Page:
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    Anyone doing this on Friday? Edexcel GCSE Astronomy
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    I am, but I feel so unprepared
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    (Original post by metausername)
    I am, but I feel so unprepared
    same, how was coursework
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    Absolutely terrible. I managed to get a high A somehow, but one of my mates who is usually good at these sorts of things got a low E. Our teacher gave us no help whatsoever.
    Did you have better luck?
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    I'm doing it too. I dunno if I'm ready :/
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    How did it go for you guys, I thought it was a pretty hard paper...


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    (Original post by lilacpotato)
    How did it go for you guys, I thought it was a pretty hard paper...


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    it was nothing like the other past papers, do you think grade boundaries will drop
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    (Original post by astronomer99)
    it was nothing like the other past papers, do you think grade boundaries will drop
    I agree - I hope so!


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    My son sat the paper and also thought it was much harder than previous ones. He felt some of the wording on a couple of the questions was very confusing. What kind of marks are you all getting for the coursework? He is the only candidate in his school so has no comparisons!
    Perhaps the grade boundaries will be lower as someone suggests.
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    (Original post by astronomer99)
    it was nothing like the other past papers, do you think grade boundaries will drop
    i didnt have a clue about the Black hole questions and that table was just impossible about the declination and all that
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    (Original post by Ujjwal Dhakal)
    i didnt have a clue about the Black hole questions and that table was just impossible about the declination and all that
    Gravitational microlensing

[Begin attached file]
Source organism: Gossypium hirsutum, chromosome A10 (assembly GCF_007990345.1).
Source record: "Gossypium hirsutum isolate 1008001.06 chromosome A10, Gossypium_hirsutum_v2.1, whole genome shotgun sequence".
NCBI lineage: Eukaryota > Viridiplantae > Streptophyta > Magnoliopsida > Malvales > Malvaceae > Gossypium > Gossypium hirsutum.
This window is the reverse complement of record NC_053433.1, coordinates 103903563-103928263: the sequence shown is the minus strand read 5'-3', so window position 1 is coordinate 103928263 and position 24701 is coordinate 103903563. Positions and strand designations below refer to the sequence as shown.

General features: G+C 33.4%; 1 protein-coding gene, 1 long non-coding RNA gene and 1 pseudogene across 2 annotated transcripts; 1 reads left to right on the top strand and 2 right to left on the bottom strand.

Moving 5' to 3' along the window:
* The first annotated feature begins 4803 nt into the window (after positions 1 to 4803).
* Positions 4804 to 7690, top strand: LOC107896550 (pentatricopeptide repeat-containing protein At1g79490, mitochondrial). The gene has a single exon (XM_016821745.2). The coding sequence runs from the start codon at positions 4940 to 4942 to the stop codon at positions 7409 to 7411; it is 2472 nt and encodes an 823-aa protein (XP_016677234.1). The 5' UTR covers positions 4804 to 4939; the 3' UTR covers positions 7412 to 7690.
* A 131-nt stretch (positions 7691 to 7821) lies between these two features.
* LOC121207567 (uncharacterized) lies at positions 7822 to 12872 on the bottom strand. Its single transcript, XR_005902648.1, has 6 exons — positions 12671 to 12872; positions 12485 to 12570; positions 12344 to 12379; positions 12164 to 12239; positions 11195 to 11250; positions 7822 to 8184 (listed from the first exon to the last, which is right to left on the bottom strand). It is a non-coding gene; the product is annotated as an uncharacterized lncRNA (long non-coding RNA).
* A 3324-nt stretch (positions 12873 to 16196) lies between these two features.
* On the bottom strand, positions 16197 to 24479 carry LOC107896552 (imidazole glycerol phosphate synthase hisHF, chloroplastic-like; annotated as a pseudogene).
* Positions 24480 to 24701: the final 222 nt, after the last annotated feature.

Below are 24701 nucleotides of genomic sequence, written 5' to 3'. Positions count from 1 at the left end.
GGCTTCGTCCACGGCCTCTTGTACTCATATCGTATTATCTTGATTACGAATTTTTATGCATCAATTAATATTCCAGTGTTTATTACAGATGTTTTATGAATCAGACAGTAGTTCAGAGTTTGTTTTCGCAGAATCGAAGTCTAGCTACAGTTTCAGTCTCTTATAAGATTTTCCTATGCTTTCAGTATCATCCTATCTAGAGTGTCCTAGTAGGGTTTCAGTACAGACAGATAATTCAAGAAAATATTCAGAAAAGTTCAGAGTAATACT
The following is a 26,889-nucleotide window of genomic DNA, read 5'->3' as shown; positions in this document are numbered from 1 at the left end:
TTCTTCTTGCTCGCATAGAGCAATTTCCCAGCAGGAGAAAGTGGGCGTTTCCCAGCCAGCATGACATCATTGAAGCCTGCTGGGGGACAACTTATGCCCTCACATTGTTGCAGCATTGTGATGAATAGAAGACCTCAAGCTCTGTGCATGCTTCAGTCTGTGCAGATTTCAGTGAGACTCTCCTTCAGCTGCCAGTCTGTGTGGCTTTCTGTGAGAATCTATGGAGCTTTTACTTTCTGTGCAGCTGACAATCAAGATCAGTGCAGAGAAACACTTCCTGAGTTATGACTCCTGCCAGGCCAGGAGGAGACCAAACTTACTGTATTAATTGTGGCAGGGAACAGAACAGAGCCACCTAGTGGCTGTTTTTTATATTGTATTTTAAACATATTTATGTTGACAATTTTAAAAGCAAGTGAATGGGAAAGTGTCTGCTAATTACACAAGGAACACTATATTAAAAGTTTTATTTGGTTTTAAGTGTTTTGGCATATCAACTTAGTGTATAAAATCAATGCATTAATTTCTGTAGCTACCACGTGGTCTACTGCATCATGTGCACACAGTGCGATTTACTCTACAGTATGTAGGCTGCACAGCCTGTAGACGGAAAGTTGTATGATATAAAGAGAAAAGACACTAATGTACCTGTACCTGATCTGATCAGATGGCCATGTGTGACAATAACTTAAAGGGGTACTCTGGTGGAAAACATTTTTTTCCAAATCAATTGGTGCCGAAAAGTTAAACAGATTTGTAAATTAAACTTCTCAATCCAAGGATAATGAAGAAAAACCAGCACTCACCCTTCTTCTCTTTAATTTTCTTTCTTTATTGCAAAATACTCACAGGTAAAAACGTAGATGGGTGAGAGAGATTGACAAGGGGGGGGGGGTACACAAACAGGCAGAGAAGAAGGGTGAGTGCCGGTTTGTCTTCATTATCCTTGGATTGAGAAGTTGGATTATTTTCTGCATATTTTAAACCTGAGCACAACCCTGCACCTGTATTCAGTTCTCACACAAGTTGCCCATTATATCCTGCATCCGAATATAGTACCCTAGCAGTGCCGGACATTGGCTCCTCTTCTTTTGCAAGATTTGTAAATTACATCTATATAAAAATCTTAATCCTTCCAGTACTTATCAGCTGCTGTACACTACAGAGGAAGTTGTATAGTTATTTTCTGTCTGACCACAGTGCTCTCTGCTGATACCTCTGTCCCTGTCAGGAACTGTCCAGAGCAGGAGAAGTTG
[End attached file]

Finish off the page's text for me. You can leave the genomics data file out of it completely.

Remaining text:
When the light from a distant object is bent by the gravitational field of a dense area. Black holes are very dense, warping the light of any star or planet behind them.

    The table about the circumpolar stars was just about applying logic.
    E.g. Star with a declination of -16 at a lattitude of 16S would obviously be directly overhead. So would it ever set?
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    (Original post by KiraTheSaviour)
    Gravitational microlensing
    When the light from a distant object is bent by the gravitational field of a dense area. Black holes are very dense, warping the light of any star or planet behind them.

    The table about the circumpolar stars was just about applying logic.
    E.g. Star with a declination of -16 at a lattitude of 16S would obviously be directly overhead. So would it ever set?
    I didn't write that. I wrote that we can see X-rays from he accretion disc of the matter heating up by frictions when entering the black hole. Yeah I put that the star was circumpolar
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    What did everyone get for 18b? The one about the size of the planet based on the graph?
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    (Original post by KiraTheSaviour)
    Gravitational microlensing
    When the light from a distant object is bent by the gravitational field of a dense area. Black holes are very dense, warping the light of any star or planet behind them.
    For the black holes one, could you also have put about the idea that stars orbit around apparently 'nothing', showing an area of high mass - a black hole
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    (Original post by ThomasRules)
    What did everyone get for 18b? The one about the size of the planet based on the graph?
    I put 4500000km because the diameter of the star is 9000000, so since it covers up 50% of the star because only 50% of the light was given out, the diameter of the planet is 9000000/2 which is 4500000
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    GCSE Astronomy, really?

    You guys must go to some amazing posh school. Nice.
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    (Original post by Andreahdlfuente)
    I put 4500000km because the diameter of the star is 9000000, so since it covers up 50% of the star because only 50% of the light was given out, the diameter of the planet is 9000000/2 which is 4500000
    How did you get that diameter? I did the time it took to start and stop covering the star into the distance and then averaged the two. Got 112500km
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    (Original post by Kira Yagami)
    GCSE Astronomy, really?

    You guys must go to some amazing posh school. Nice.
    Not really - quite a few people do it in my school as an extra GCSE and its just your average run of the mill school.
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    (Original post by lonyeka)
    Not really - quite a few people do it in my school as an extra GCSE and its just your average run of the mill school.
    I guess it's just relative. My school offered nothing apart from the most standard stuff. History, geography and Btec ICT... not even GCSE ICT lol
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    what did everyone get for the Copernicus contribution to other early solar system theories one?
 
 
 
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